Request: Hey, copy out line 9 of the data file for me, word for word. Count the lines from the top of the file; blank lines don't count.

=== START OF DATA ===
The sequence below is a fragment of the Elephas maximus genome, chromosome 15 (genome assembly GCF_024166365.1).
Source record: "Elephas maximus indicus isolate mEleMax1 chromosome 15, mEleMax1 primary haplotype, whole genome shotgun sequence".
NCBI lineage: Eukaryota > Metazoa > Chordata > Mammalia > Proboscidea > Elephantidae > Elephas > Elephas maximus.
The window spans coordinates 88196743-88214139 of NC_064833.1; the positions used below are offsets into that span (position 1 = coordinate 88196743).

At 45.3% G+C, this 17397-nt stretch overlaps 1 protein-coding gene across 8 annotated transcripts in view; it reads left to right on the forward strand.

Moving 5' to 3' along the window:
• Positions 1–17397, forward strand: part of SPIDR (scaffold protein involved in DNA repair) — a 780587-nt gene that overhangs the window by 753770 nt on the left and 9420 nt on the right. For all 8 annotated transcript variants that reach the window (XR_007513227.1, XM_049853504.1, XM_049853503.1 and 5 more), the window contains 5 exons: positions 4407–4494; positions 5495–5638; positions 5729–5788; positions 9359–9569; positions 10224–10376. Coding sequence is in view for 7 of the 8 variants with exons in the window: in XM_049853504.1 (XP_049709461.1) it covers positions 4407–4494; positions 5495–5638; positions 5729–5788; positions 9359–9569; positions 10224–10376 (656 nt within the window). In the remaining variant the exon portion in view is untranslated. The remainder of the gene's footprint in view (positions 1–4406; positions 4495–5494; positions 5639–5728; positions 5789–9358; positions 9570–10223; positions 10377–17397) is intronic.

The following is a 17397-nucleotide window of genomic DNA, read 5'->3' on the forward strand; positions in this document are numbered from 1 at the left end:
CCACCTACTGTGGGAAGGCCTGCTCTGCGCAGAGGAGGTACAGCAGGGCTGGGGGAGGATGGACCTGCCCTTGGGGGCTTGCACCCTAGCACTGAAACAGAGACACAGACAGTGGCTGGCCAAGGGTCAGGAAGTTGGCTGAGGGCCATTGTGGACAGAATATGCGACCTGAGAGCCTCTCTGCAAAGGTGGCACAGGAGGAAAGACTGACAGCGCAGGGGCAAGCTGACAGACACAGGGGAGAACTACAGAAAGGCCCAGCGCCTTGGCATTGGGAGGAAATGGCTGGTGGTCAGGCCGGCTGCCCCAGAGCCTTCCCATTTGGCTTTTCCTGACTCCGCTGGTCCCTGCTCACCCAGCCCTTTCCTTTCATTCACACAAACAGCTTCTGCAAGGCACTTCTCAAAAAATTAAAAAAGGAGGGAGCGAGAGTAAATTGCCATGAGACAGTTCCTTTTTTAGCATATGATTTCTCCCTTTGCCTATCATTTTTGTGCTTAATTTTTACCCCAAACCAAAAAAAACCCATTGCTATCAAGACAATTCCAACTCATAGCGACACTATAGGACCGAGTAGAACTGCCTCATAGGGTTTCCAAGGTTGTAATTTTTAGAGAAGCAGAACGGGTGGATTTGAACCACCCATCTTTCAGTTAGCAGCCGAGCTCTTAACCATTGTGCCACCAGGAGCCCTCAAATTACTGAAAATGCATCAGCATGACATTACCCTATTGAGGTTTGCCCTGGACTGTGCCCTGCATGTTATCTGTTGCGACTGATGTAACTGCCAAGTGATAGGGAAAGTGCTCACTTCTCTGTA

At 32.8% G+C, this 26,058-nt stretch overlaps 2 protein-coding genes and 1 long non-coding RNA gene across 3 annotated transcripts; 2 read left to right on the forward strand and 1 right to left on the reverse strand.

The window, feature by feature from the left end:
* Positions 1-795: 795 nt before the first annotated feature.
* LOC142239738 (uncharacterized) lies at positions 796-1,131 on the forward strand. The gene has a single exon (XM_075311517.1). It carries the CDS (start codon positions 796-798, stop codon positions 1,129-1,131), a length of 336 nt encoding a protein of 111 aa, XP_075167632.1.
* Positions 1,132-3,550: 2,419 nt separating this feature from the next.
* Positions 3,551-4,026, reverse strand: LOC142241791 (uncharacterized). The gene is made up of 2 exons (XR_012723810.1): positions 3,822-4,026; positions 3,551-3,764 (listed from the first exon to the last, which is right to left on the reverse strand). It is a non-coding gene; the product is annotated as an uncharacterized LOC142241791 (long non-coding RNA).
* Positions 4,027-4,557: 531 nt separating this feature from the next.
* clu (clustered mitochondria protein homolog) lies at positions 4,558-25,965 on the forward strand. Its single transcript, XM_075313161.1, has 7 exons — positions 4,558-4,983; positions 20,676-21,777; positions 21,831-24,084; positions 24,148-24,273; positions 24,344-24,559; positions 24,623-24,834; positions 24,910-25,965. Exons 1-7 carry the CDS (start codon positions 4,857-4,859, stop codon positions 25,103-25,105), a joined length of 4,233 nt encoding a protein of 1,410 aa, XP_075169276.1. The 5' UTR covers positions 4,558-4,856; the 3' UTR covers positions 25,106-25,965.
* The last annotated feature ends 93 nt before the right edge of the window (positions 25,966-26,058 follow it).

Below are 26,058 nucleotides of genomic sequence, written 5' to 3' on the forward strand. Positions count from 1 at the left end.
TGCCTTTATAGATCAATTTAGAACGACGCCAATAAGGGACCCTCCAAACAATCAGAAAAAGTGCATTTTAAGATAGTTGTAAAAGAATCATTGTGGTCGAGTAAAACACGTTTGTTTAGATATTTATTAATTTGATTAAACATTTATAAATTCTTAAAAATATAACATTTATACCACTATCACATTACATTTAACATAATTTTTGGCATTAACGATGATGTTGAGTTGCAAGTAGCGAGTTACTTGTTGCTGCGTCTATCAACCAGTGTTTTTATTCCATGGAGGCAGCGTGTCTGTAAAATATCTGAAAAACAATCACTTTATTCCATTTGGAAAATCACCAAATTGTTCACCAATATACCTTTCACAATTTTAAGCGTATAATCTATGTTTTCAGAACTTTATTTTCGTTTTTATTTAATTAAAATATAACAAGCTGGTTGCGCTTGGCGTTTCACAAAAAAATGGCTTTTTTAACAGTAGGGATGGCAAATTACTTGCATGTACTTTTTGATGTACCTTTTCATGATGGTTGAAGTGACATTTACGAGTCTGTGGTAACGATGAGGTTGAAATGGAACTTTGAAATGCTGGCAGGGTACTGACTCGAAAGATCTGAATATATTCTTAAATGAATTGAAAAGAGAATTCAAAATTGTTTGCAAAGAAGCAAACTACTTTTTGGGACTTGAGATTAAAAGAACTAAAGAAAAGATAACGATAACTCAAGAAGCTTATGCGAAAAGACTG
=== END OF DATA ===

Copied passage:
CCACCTACTGTGGGAAGGCCTGCTCTGCGCAGAGGAGGTACAGCAGGGCTGGGGGAGGATGGACCTGCCCTTGGGGGCTTGCACCCTAGCACTGAAACAGAGACACAGACAGTGGCTGGCCAAGGGTCAGGAAGTTGGCTGAGGGCCATTGTGGACAGAATATGCGACCTGAGAGCCTCTCTGCAAAGGTGGCACAGGAGGAAAGACTGACAGCGCAGGGGCAAGCTGACAGACACAGGGGAGAACTACAGAAAGGCCCAGCGCCTTGGCATTGGGAGGAAATGGCTGGTGGTCAGGCCGGCTGCCCCAGAGCCTTCCCATTTGGCTTTTCCTGACTCCGCTGGTCCCTGCTCACCCAGCCCTTTCCTTTCATTCACACAAACAGCTTCTGCAAGGCACTTCTCAAAAAATTAAAAAAGGAGGGAGCGAGAGTAAATTGCCATGAGACAGTTCCTTTTTTAGCATATGATTTCTCCCTTTGCCTATCATTTTTGTGCTTAATTTTTACCCCAAACCAAAAAAAACCCATTGCTATCAAGACAATTCCAACTCATAGCGACACTATAGGACCGAGTAGAACTGCCTCATAGGGTTTCCAAGGTTGTAATTTTTAGAGAAGCAGAACGGGTGGATTTGAACCACCCATCTTTCAGTTAGCAGCCGAGCTCTTAACCATTGTGCCACCAGGAGCCCTCAAATTACTGAAAATGCATCAGCATGACATTACCCTATTGAGGTTTGCCCTGGACTGTGCCCTGCATGTTATCTGTTGCGACTGATGTAACTGCCAAGTGATAGGGAAAGTGCTCACTTCTCTGTA